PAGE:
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Publication numberUS4001185 A
Publication typeGrant
Application numberUS 05/370,637
Publication dateJan 4, 1977
Filing dateJun 18, 1973
Priority dateJun 28, 1972
Also published asDE2332163A1, DE2332163B2, DE2332163C3
Publication number05370637, 370637, US 4001185 A, US 4001185A, US-A-4001185, US4001185 A, US4001185A
InventorsTatsuo Mitsui, Okihiko Nakano, Itaru Mitsugi
Original AssigneeMatsushita Electric Industrial Co., Ltd.
Export CitationBiBTeX, EndNote, RefMan
External Links: USPTO, USPTO Assignment, Espacenet
Acceleration sensing device
US 4001185 A
Abstract
An acceleration sensing device comprising an electrically conductive annular conductive support ring, an electrically conductive sphere to be placed on the upper inner periphery of said support ring, and an electrically conductive contact disposed in the neighborhood of said ball, thereby the device being capable of detecting acceleration in any direction by the use of the electrical conduction between the support ring and the contact through the ball.
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Claims(23)
What we claim is:
1. An acceleration sensing device comprising an electrically conductive horizontally disposed cylindrical non-magnetic support ring having a hole of predetermined radius, an insulating substrate supporting said support ring, an electrically conductive sphere having a radius larger than that of the hole of said support ring and placed on the upper inner periphery of said support ring, an electrically conductive contact member, and means supporting said contact member fixedly above said sphere and spaced therefrom when the sphere is normally on the support ring, said contact member having an axis substantially coaxial with the axis of the hole in said support ring, thereby establishing an electrical path between said support ring and said contact member when an acceleration having a horizontal component greater than a predetermined value is applied to the sphere causing it to pivot on the inner edge of said support ring to make contact with the contact member.
2. An acceleration sensing device comprising an electrically conductive cylindrical support ring having a hole of predetermined radius; an insulating substrate supporting said support ring; an electrically conductive sphere having a radius larger than that of the hole of said support ring and placed on the upper inner periphery of said support ring; an electrically conductive contact member; means supporting said contact member fixedly above said sphere and spaced therefrom when the sphere is normally on the support ring, said contact member having an axis substantially coaxial with the axis of the hole in said support ring; and an inner vessel-shaped casing tightly fixed at its opening surface to said insulating substrate to cover said support ring and said sphere, said inner casing having said contact member adjustably mounted thereon for setting the gap between said contact member and said sphere thereby establishing an electrical path between said support ring and said contact member when an acceleration above a predetermined value is applied to the sphere to make contact with the contact member.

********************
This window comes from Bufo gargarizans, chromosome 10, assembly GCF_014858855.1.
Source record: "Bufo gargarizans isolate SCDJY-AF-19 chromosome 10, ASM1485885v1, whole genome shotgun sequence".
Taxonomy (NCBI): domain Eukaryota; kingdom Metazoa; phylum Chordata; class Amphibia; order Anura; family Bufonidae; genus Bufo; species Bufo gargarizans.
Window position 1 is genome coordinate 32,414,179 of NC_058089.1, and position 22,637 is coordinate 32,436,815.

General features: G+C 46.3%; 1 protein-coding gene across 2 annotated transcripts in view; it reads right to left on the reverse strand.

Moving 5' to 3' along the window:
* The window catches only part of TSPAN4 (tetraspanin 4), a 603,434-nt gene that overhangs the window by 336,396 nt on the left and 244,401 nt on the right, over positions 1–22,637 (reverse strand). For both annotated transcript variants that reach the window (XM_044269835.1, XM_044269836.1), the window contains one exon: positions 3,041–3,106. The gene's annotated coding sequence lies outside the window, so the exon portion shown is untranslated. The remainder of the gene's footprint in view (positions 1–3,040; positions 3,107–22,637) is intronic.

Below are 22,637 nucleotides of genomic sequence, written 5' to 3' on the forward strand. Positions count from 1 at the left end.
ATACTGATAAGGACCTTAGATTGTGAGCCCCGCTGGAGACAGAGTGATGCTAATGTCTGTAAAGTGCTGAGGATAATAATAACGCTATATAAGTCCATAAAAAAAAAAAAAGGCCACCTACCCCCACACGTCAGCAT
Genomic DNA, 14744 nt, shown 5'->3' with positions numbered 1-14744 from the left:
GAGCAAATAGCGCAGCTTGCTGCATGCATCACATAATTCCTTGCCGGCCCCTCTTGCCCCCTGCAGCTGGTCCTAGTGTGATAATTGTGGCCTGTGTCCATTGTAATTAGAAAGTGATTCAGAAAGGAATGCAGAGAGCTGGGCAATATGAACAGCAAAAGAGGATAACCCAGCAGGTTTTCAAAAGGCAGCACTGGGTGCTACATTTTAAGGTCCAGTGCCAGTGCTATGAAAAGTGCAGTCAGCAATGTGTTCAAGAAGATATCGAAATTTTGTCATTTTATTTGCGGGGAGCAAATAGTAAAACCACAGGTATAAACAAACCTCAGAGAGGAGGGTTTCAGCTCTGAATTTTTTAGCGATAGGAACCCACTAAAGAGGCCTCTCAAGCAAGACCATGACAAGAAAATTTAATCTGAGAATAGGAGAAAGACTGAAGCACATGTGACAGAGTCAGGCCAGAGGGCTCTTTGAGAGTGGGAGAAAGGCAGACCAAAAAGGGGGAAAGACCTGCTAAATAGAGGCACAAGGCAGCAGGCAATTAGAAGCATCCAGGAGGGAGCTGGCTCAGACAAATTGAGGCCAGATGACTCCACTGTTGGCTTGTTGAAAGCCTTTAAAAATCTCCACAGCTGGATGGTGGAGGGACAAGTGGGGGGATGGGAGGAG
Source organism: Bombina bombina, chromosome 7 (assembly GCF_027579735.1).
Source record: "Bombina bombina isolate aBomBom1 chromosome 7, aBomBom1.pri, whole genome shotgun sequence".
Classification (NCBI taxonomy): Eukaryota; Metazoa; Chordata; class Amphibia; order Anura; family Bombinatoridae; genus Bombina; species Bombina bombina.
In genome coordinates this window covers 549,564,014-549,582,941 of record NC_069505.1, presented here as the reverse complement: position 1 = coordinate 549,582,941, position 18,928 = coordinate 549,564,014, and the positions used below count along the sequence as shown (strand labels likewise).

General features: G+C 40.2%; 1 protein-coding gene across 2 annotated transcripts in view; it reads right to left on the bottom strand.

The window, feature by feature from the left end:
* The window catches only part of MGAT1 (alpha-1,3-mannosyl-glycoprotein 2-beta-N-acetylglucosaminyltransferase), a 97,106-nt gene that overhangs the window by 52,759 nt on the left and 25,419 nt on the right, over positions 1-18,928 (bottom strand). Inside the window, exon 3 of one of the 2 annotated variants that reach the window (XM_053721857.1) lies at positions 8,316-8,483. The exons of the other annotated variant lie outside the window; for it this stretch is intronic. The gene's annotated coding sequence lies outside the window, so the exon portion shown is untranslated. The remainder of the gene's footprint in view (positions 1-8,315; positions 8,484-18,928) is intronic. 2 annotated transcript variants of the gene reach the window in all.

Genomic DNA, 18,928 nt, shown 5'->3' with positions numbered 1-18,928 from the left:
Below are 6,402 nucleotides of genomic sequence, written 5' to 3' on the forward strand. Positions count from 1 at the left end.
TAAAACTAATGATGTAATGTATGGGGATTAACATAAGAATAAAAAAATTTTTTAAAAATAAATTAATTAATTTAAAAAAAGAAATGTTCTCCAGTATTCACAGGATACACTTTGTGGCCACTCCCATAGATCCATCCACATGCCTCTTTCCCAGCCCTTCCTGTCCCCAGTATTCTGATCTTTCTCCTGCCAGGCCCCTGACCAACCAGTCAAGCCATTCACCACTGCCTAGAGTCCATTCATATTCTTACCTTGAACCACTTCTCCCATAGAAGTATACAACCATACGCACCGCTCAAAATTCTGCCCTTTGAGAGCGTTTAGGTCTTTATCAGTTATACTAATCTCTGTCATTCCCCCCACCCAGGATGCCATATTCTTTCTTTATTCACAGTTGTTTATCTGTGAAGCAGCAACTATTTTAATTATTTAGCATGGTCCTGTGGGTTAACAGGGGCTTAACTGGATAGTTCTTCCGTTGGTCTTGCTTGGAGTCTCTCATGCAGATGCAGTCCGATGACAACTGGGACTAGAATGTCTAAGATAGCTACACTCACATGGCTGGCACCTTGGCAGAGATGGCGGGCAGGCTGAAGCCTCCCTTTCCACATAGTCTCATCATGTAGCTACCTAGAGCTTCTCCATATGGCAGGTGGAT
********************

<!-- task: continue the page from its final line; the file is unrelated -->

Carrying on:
3. An acceleration sensing device according to claim 2, in which said insulating substrate includes a printed circuit board.
4. An acceleration sensing device according to claim 2, in which said vessel-shaped casing is made of an electrically conductive material and electrically connected with said contact member.
5. An acceleration sensing device according to claim 4, in which said insulating substrate includes a printed circuit board formed with a conductive pattern, said support ring has at least one conductive terminal projecting downward as one electrode and soldered to the conductive pattern of said printed board, said vessel-shaped conductive casing has at least one conductive terminal projecting downward from the lower surface as another electrode and fixed to said printed substrate and interconnected with said conductive pattern by soldering, the conductive casing covering said support ring and said conductive sphere, and said electrically conductive contact member is disposed at a portion in said conductive casing located above said sphere, to thereby establish an electrical path between said electrodes upon occurrence of a contact between said sphere and said contact member.
6. An acceleration sensing device according to claim 4, in which said insulating substrate includes a printed circuit board provided with a conductive pattern, said support ring is provided with screw threads and fixed to the printed board and interconnected with said conductive pattern by electrically conductive screws as one electrode, said electrically conductive sphere is placed on the upper inner periphery of the hole of said support ring, said electrically conductive vessel-shaped casing is provided with screw threads in the lower surface and fixed to said printed board and interconnected with said conductive pattern by electrically conductive screws as another electrode, said conductive casing covering said support ring and said conductive sphere, and said electrically conductive contact member is supported by said conductive casing above said conductive sphere, to thereby establish an electrical path between said electrodes upon occurrence of a contact between said sphere and said contact member.